Pope John Paul II's blood has been stolen from a small church in Italy. Thieves stole one reliquary which contained the blood of the former pontiff. The incident took place in the eastern part of Rome on Sunday.
According to Famiglia Cristiana, a Catholic magazine in Italy, the theft was "sacrilegious" and was assumed to have been "commissioned," Reuters reported. Franca Corrieri claimed that she had discovered that a window was broken in the church on Sunday morning, after which she informed the police. The police found out a gold reliquary, as well as a crucifix, was missing.
The church is situated in the Abruzzo mountains which used to be a favourite of the late Pope who passed away in 2005. He apparently had secret visits to the place for hiking or skiing. He also used to pray in the small stone church. John Paul, born in Poland, is scheduled to be given sainthood in May by the Roman Catholic Church. This will makes the relic even more valuable and noteworthy.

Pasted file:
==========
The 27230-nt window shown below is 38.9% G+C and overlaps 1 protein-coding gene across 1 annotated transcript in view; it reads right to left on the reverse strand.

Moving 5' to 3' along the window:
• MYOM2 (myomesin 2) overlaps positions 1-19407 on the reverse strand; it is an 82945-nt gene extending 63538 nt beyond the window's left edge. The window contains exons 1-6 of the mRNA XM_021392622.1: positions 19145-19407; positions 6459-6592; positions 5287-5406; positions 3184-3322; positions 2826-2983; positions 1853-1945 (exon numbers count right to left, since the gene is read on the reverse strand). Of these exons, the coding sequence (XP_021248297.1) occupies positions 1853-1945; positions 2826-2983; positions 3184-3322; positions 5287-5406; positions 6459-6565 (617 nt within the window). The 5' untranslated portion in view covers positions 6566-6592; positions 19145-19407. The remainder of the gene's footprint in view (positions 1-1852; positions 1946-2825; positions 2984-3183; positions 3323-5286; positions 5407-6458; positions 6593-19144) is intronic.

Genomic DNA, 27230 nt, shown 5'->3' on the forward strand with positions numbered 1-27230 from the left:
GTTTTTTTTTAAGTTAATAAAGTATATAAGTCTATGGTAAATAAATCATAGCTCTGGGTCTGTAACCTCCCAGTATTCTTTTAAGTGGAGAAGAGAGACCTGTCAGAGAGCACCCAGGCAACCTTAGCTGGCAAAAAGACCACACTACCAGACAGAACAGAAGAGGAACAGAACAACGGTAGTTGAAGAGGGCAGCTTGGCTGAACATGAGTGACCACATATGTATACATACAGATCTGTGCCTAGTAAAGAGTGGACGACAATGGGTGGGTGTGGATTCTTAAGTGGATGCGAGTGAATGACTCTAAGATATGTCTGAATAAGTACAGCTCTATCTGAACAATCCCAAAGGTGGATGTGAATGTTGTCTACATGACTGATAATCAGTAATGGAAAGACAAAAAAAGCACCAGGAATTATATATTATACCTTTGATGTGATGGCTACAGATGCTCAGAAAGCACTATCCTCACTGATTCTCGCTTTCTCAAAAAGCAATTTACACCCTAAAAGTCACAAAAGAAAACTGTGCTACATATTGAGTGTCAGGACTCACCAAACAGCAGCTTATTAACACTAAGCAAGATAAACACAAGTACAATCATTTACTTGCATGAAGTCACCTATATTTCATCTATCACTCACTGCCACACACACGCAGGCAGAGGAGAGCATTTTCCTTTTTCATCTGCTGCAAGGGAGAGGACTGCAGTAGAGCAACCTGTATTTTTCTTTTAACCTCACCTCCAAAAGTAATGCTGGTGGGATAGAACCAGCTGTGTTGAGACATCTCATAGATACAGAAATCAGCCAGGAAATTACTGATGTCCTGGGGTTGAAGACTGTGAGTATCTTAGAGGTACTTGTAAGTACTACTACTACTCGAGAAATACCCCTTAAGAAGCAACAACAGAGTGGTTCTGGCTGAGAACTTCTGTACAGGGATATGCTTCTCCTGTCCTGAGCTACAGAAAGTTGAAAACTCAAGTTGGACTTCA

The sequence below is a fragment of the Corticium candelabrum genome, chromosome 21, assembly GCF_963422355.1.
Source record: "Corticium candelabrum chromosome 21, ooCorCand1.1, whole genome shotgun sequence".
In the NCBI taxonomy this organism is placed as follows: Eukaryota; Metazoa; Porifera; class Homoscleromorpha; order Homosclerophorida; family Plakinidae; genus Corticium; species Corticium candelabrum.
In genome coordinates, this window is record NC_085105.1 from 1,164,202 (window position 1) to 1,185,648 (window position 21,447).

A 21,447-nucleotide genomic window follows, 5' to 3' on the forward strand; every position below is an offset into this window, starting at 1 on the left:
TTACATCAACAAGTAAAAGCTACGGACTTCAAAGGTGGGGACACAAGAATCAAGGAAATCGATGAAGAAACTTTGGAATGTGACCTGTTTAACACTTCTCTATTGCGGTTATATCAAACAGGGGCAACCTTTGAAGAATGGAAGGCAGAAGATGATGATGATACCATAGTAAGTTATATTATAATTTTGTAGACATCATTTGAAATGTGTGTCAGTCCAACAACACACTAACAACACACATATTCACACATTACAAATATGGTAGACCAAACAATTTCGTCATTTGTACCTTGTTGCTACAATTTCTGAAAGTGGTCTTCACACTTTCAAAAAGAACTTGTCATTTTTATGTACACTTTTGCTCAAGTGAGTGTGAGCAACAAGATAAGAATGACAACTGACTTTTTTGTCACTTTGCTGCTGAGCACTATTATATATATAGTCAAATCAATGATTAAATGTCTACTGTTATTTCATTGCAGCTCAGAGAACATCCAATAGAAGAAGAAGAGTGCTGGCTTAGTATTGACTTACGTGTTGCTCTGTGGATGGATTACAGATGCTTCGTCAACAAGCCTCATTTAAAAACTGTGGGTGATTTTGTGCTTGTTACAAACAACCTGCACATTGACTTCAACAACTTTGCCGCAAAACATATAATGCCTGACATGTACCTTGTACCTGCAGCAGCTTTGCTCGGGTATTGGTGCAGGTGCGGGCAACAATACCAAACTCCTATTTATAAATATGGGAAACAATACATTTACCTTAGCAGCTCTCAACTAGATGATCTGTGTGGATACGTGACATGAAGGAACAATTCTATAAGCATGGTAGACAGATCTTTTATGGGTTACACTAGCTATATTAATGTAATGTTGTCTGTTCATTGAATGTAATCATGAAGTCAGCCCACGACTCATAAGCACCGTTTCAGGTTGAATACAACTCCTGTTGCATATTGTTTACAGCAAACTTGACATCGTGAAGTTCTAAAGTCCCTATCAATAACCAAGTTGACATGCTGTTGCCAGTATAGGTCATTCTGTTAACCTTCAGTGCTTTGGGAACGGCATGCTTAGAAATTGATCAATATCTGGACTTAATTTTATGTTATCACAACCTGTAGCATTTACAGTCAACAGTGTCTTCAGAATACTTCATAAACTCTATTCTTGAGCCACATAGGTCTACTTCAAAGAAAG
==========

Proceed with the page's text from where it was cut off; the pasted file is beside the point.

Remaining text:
Back in 2011 when Cardinal Stanislaw Dziwisz was the private secretary of John Paul, he gave an amount of the deceased Pope's blood to the local community of Abruzzo. It was given as a token, as the Pope had a soft corner for the locality during his lifetime. The blood was kept in a circular case made of glass and gold. The Pope's blood samples were stored after there had been an assassination attempt on him in 1981.
Ms Corrieri, who belongs to the association in charge of taking care of the church, described the incident less like a theft than a kidnapping. She told Reuters over the phone that it felt as if a person had been stolen. Even though she compared the incident to kidnapping, she was unsure if the thieves would ask for any ransom in lieu of the stolen blood. Interestingly, nothing else in the church was touched except the crucifix and the reliquary.